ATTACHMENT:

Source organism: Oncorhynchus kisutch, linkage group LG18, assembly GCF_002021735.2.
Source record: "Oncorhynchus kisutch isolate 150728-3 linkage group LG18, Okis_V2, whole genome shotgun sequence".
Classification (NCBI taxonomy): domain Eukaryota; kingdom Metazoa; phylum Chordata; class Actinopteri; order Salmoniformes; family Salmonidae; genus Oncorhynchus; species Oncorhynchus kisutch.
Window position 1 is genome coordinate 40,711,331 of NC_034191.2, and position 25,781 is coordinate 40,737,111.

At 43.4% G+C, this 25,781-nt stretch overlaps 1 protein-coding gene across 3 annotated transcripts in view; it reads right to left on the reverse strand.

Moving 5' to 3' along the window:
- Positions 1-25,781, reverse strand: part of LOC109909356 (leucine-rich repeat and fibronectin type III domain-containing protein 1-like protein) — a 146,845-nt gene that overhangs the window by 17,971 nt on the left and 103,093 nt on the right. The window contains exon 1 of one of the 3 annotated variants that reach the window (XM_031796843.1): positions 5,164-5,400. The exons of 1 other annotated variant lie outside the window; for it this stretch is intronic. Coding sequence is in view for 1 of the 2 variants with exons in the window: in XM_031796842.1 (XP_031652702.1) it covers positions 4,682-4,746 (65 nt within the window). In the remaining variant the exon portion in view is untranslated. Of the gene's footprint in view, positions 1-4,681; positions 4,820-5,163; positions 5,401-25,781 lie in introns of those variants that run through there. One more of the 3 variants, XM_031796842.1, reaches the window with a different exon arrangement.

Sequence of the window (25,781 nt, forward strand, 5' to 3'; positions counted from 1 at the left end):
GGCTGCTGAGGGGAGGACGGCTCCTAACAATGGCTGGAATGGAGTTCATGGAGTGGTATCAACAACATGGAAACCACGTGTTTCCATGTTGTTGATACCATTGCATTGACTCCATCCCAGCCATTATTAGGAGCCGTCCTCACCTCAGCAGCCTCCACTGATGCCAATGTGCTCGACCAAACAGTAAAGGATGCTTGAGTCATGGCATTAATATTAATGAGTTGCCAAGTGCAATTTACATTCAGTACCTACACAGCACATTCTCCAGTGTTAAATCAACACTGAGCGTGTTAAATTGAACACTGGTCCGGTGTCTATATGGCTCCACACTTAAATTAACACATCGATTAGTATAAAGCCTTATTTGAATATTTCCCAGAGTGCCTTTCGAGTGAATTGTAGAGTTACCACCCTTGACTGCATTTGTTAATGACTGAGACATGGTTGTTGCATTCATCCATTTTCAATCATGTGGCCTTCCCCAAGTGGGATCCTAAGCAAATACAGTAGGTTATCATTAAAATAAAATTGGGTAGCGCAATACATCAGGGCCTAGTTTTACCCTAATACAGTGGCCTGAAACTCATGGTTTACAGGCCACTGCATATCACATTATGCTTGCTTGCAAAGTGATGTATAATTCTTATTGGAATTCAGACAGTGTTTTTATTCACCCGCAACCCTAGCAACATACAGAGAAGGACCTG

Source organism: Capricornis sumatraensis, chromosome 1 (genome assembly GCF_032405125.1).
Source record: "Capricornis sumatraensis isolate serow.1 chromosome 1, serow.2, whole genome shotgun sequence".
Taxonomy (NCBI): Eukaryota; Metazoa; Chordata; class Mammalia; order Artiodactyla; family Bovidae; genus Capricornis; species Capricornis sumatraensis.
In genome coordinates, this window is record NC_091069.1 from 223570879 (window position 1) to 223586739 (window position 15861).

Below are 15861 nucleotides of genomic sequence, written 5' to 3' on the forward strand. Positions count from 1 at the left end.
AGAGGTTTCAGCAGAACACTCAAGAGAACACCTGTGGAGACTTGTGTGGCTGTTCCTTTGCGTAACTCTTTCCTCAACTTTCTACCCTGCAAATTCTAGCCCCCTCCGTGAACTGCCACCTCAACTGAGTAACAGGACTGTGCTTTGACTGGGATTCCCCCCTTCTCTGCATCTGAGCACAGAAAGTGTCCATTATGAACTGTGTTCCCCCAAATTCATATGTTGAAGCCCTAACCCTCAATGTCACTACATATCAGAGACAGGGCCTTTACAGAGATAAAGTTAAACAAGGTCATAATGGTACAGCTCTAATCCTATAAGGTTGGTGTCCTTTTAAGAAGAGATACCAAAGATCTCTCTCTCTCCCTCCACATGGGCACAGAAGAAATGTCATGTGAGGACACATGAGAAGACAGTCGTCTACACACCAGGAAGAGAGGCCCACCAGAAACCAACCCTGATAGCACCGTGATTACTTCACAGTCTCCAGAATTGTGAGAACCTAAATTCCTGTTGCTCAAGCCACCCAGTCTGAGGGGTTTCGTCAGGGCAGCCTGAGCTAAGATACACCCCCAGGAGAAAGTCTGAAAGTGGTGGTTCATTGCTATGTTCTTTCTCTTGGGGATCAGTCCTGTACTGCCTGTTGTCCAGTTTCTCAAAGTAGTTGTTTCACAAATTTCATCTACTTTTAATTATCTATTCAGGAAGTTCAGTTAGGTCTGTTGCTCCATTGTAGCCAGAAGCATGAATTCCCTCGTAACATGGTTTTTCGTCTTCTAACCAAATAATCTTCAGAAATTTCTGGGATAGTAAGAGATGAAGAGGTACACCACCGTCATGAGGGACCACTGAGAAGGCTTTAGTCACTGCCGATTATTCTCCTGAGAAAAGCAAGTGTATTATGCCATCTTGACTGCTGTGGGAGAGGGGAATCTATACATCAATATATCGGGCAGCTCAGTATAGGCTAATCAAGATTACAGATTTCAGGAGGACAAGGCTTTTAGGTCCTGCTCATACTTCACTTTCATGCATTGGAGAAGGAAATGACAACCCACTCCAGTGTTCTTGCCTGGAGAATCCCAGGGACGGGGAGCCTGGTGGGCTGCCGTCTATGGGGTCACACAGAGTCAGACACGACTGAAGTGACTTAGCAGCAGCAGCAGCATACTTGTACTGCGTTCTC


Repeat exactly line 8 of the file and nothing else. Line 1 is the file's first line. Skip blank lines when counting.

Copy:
Sequence of the window (25,781 nt, forward strand, 5' to 3'; positions counted from 1 at the left end):